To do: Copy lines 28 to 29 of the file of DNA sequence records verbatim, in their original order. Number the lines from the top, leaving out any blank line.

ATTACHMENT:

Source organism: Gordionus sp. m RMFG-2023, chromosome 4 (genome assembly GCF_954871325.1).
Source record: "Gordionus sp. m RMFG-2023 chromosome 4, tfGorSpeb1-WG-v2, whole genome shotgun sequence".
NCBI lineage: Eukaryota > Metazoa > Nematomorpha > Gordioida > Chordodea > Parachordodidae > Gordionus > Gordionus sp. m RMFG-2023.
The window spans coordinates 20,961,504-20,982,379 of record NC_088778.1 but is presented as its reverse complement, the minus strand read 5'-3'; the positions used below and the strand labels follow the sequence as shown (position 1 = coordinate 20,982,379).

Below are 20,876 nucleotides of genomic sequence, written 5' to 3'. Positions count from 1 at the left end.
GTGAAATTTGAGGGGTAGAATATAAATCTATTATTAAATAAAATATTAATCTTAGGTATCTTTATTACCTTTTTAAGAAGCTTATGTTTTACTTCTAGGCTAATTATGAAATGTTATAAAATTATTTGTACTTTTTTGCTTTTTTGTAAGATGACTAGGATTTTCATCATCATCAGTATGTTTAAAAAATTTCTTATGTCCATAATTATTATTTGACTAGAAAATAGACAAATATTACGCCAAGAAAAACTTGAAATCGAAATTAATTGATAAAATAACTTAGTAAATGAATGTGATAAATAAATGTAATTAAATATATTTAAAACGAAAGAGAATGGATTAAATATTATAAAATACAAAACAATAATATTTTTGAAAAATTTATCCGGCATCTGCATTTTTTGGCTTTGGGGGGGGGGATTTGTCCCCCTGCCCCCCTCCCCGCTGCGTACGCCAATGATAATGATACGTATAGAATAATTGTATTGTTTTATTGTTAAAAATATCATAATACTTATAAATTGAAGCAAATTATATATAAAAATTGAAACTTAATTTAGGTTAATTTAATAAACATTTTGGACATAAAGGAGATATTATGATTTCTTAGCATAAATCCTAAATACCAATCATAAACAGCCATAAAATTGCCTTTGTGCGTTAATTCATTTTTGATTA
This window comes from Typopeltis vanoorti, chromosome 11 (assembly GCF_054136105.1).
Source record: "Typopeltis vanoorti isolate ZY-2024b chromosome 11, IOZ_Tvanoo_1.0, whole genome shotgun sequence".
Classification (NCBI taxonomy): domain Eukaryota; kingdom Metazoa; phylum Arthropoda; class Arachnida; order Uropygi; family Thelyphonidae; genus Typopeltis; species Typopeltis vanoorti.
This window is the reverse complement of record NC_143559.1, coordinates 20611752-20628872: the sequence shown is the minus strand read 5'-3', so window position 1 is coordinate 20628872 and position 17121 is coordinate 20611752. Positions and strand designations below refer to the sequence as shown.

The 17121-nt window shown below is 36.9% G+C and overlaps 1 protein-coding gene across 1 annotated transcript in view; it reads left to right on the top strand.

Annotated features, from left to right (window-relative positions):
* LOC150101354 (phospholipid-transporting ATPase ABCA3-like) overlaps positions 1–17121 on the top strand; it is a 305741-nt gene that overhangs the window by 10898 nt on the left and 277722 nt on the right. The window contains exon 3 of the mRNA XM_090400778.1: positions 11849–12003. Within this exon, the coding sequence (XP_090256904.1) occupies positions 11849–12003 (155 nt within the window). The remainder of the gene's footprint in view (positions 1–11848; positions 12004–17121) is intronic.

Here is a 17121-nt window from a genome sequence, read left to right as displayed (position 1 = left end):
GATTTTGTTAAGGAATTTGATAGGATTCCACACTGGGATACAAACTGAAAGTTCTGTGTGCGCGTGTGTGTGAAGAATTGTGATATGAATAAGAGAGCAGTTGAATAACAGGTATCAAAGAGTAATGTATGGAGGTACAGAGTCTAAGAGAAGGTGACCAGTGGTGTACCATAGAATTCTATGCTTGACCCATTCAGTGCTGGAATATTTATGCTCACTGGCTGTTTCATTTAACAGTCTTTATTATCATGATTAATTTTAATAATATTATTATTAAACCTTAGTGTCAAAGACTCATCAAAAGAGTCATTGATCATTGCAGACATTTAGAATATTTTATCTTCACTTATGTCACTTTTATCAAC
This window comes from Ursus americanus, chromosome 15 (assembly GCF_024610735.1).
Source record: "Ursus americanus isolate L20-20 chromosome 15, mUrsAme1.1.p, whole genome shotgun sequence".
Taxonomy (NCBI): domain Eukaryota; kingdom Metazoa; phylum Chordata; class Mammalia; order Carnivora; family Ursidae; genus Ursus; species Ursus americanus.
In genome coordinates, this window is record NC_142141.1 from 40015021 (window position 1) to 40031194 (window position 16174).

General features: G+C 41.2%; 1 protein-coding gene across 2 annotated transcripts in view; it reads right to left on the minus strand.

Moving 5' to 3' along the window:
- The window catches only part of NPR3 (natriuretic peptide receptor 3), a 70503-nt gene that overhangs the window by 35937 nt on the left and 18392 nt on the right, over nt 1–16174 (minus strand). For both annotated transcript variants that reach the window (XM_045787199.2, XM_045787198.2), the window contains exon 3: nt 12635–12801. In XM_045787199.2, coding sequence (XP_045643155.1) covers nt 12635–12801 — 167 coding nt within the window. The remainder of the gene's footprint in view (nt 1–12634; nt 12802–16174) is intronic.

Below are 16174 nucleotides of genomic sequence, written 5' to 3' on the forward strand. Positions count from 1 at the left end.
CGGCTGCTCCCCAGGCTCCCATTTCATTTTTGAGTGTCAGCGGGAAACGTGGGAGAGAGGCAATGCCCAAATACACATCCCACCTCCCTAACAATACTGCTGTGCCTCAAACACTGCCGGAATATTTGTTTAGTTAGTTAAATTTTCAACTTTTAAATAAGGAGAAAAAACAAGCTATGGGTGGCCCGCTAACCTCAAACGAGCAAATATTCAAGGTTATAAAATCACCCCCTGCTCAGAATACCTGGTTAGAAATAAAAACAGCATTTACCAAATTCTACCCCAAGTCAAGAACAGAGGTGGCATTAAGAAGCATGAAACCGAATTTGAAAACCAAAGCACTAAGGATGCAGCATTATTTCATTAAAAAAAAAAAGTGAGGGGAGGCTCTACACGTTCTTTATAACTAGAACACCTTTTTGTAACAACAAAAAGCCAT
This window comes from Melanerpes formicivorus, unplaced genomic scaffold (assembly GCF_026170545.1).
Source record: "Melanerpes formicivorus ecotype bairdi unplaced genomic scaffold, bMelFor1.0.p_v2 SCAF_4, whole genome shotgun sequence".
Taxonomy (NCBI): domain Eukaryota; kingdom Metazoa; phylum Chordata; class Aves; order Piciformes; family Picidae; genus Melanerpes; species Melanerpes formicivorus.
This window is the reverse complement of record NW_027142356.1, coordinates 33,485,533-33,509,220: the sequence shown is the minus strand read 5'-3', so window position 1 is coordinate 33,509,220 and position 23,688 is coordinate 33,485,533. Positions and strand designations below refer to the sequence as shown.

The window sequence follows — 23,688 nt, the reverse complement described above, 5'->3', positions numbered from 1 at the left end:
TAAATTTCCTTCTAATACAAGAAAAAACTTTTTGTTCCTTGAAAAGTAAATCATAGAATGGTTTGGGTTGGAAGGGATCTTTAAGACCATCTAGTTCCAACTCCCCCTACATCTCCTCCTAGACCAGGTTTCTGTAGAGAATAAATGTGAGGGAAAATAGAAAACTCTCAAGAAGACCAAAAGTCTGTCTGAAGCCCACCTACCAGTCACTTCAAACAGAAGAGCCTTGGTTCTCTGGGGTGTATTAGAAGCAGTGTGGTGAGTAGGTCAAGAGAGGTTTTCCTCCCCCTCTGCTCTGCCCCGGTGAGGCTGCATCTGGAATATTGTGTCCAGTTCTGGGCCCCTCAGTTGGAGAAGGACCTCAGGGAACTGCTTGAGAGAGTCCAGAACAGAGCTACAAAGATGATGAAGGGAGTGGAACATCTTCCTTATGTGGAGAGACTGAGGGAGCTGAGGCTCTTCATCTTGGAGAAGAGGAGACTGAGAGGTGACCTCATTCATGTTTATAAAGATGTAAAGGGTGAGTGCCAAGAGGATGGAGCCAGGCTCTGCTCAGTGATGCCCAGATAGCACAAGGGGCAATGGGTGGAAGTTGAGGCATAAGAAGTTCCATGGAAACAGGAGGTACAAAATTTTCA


This window is the reverse complement of record NW_027142356.1, coordinates 33,485,533-33,509,220: the sequence shown is the minus strand read 5'-3', so window position 1 is coordinate 33,509,220 and position 23,688 is coordinate 33,485,533. Positions and strand designations below refer to the sequence as shown.

The window sequence follows — 23,688 nt, the reverse complement described above, 5'->3', positions numbered from 1 at the left end: